Lacombe corn maze celebrates Man in Motion

The Man in Motion looms larger than life over a cornfield west of Lacombe.

The Man in Motion looms larger than life over a cornfield west of Lacombe.

This summer, the Kraay family ­— owners and operators of the Lacombe Corn Maze — will commemorate the 25th anniversary of Paralympian Rick Hansen’s wheelchair marathon in support of programs related to spinal cord injuries.

Now CEO of a foundation that bears his name, Hansen started from a mall in Vancouver on March 21, 1985, on the Man in Motion World Tour, modelled after Terry Fox’s Marathon of Hope.

Hansen logged more than 40,000 km in 34 countries and raised $26 million to support people who, like him, saw their lives changed forever after suffering spinal cord injuries.

With the support of the Rick Hansen Foundation, the Kraay family has placed an image of Hansen in his wheelchair at the centre of their 2011 corn maze, which is now starting its 12th season.

“It started out as something to kind of help the family farm and it’s turned out to be much more than that,” said Rachel Kraay, partner in the operation with her husband, Reuben, and his parents, Ed and Linda.

Over the years, the Kraays have added a variety of corny attractions to give their visitors a truly a-maize-ing experience.

All three of Rachel and Reuben’s children, ages six, four and two, were raised with the corn maze in their backyard. Rachel said she doesn’t know if they’re aware yet that other people don’t have talking chickens, gemstone sluices and giant board games in their backyards.

This year, the Kraays have added a few new attractions and expanded some of the features, including the Corn-er Store.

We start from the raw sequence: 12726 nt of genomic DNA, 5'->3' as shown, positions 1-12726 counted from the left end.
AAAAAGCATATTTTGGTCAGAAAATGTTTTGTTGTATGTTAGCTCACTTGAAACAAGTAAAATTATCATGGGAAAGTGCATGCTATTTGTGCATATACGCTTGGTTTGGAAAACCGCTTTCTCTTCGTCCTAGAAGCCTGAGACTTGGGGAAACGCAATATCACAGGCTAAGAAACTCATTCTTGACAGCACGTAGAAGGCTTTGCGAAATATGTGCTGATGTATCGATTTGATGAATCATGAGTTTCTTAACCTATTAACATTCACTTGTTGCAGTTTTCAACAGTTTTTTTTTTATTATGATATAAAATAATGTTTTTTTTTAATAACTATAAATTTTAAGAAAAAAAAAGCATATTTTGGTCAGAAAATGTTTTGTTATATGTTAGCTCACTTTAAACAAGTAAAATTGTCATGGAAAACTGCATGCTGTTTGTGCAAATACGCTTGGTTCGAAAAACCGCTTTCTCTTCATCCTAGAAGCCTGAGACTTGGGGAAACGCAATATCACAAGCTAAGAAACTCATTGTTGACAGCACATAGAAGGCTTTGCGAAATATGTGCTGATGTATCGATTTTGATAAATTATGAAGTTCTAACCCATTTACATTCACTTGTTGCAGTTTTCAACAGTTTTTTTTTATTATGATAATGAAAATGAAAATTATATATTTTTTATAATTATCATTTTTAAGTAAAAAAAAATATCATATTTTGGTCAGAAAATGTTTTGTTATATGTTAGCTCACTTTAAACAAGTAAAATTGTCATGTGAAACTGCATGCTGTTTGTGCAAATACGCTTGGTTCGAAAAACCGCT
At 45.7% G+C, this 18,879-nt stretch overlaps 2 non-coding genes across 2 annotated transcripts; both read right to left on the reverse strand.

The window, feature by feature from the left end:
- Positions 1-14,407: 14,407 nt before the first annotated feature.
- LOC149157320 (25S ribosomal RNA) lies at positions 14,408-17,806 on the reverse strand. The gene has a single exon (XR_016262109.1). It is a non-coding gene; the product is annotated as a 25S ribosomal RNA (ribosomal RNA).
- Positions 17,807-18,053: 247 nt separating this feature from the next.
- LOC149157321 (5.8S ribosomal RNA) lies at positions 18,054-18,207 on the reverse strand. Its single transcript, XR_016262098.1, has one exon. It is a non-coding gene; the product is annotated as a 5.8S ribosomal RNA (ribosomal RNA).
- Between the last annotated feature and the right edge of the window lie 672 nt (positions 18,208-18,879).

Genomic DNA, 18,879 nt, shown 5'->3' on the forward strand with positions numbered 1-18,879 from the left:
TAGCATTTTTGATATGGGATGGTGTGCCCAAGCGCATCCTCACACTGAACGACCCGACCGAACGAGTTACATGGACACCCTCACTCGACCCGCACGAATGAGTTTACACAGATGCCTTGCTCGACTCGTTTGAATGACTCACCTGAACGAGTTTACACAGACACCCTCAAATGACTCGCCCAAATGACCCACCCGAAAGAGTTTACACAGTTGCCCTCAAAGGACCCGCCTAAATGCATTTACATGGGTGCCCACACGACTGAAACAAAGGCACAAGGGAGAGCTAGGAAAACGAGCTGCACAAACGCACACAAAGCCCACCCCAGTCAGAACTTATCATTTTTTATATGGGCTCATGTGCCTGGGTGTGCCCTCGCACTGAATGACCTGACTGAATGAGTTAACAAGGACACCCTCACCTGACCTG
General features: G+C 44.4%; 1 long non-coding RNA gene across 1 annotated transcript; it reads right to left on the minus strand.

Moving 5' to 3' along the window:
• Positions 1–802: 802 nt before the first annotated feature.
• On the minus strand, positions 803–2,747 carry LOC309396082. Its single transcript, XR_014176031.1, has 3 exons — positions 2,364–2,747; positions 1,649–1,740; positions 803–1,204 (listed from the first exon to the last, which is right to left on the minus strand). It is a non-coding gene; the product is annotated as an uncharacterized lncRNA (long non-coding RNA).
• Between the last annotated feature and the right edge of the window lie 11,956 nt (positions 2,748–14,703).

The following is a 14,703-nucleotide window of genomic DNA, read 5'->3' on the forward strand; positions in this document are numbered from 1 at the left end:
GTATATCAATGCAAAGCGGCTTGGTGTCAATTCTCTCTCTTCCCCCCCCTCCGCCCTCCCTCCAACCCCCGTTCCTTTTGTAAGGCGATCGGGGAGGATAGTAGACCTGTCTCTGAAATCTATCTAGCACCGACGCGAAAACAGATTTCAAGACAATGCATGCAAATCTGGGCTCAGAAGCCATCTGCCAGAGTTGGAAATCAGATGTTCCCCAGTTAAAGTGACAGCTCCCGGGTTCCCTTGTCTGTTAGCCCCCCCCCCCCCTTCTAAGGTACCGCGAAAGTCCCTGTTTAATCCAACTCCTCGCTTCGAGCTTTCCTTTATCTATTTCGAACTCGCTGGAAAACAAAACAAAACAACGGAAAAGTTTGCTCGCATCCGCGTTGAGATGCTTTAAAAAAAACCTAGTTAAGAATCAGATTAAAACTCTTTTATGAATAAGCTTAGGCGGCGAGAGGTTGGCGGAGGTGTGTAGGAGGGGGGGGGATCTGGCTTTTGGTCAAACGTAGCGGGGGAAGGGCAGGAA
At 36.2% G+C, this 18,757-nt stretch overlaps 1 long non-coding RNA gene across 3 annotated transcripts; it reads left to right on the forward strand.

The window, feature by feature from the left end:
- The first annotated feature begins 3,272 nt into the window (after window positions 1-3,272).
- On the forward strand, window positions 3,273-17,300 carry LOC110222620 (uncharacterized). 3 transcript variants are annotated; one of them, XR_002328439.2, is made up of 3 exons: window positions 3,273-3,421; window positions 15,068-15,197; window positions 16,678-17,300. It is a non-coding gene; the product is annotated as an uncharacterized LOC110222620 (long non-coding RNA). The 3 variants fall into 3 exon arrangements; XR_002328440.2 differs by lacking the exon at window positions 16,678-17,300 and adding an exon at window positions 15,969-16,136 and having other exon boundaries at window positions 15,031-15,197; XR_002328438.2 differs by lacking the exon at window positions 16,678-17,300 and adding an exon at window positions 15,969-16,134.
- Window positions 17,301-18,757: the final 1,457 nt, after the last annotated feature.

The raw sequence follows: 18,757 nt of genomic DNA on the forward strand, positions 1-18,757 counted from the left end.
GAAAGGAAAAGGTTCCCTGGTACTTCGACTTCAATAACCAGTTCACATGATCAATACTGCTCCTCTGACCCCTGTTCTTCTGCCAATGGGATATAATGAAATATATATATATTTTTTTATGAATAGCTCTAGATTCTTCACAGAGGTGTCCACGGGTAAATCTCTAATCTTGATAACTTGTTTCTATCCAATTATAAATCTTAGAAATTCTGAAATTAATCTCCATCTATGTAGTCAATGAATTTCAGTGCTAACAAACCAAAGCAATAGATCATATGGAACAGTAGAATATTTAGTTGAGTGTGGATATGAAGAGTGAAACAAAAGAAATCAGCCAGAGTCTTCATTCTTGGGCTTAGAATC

“We’ve got some more giant slides, we’ve got some giant spider webs to climb on, we’ve expanded our gemstone mining to include a lot more different gems. We have a chicken show — basically an animatronic singing, telling jokes, storytelling chicken.”

Once the maze closes for the season, the corn goes to a neighbouring farmer for cattle feed. The Kraays choose a variety of maize that grows extra tall and is well suited as livestock feed but not for human consumption, said Rachel.

General admission to the Lacombe corn maze, located off Hwy 11 about midway between Gull Lake and Lacombe, is $12 for adults, $10 for seniors 55 and up and for children four to 12, and free for children three and under. Season passes and group rates are also available.

Normal hours are Monday through Saturday, from 10:30 a.m. to 8 p.m., with reduced hours in effect from Sept. 6 to Oct. 22, which will be the last day of operations for 2011.

The Rick Hansen Foundation will receive proceeds from the two upcoming long weekends at the corn maze.

For details, visit www.lacombecornmaze.com or call 403-302-1709.

While the Lacombe corn maze opens for business on Friday, wet weather has delayed opening of the attractions at the Bowden Sunmaze until Saturday, Aug. 6, including the U-pick garden and the sunflower and corn mazes, said owner-operator John Mills.

The Bowden Sunmaze is located at Eagle Creek farm on Range Road 14, about five km west of Bowden.

August hours are 11 a.m. to 6 p.m. Monday through Saturday and 11 a.m. to 5 p.m. on Sunday. Admission is $8.50 for adults, $6 for children and students five to 17 and free for children four and under. Groups discounts are available.

Visit www.sunmaze.ca or call 877-224-3939 to learn more.

bkossowan@bprda.wpengine.com